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Manage Your STL Container's Storage with Self-swapping Idioms -2 : Page 2




Full Text Search: The Key to Better Natural Language Queries for NoSQL in Node.js

Date: 1/31/2018 @ 2 p.m. ET

Presenting the Problem
Containers that remain alive for long periods can degrade performance since they are quick to grow but reluctant to shrink. Take, for instance, a mail server that stores incoming messages in a vector before dispatching them to the clients. At peak time, the vector is filled with thousands of messages, causing its capacity to grow accordingly. After the short peak, the vector contains only a few messages at any given time. However, its capacity remains high.

Author's Note: The member function capacity() reports the number of elements that the container can hold without requiring reallocation. size() returns the number of elements currently stored in the container. capacity() - size() is therefore the number of available "free slots" that can be filled with additional elements without reallocation. Notice that these member function count elements, not bytes.

In an environment where peak times are very frequent, retaining a high capacity value makes sense. However, if peak times are relatively rare or short, you may need to "trim" the container, ensuring that its capacity matches its size. Unfortunately, STL containers don't define a trim() member function. However, it's relatively easy to achieve this goal with a few steps.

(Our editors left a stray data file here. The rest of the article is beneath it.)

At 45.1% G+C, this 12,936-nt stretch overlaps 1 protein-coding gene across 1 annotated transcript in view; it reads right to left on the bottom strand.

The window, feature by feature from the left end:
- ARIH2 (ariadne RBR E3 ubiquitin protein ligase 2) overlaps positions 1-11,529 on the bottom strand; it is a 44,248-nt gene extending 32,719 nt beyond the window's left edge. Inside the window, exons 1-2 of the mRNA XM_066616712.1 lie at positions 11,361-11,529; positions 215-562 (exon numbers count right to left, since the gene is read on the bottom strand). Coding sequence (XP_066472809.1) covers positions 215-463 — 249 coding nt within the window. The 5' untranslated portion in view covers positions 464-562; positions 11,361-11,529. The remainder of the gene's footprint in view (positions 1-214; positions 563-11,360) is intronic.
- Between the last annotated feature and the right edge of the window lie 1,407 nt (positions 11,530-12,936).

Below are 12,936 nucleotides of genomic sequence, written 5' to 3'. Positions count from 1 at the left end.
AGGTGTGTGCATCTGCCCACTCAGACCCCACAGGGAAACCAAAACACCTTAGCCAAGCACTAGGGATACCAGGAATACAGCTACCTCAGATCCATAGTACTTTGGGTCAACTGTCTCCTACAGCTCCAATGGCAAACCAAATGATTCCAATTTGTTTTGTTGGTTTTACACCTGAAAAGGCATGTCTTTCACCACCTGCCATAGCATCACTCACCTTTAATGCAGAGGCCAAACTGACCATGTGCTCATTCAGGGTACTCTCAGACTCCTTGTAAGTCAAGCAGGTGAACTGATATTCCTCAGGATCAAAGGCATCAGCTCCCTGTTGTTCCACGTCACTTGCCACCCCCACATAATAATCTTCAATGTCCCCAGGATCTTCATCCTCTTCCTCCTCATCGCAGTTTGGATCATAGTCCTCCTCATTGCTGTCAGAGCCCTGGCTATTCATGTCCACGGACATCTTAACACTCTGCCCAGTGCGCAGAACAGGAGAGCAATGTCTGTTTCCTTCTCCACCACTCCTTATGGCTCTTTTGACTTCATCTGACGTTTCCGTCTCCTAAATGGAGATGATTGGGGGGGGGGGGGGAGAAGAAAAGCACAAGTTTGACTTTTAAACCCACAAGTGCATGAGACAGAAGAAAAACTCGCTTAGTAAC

Trimming a Container
When you copy a container, the target's capacity is the same as its size. For example, if you have a vector of integers whose capacity and size are 100 and 1, respectively, a copy of this vector will have the same size as the source, but its capacity will be identical to its size. The following program demonstrates this behavior:

#include <vector> #include <iostream> using namespace std; int main() { vector <int> vi; vi.reserve(100); //enforce a capacity of 100 vi.push_back(5); //size is 1 cout<<"capacity of vi is: "<<vi.capacity()<<endl; cout<<"size of vi is: "<<vi.size()<<'\n'<<endl; vector <int> vi2=vi; cout<<"capacity of vi2 is: "<<vi2.capacity()<<endl; cout<<"size of vi2 is: "<<vi2.size()<<endl; }

The output is:

capacity of vi is: 100 size of vi is: 1 capacity of vi2 is: 1 size of vi2 is: 1

This behavior is more than a hint: to trim a container c1, simply copy it to another container c2 and then copy c2 to c1:

vi2=vi; //vi2 is a trimmed copy of vi vi=vi2; //trims vi

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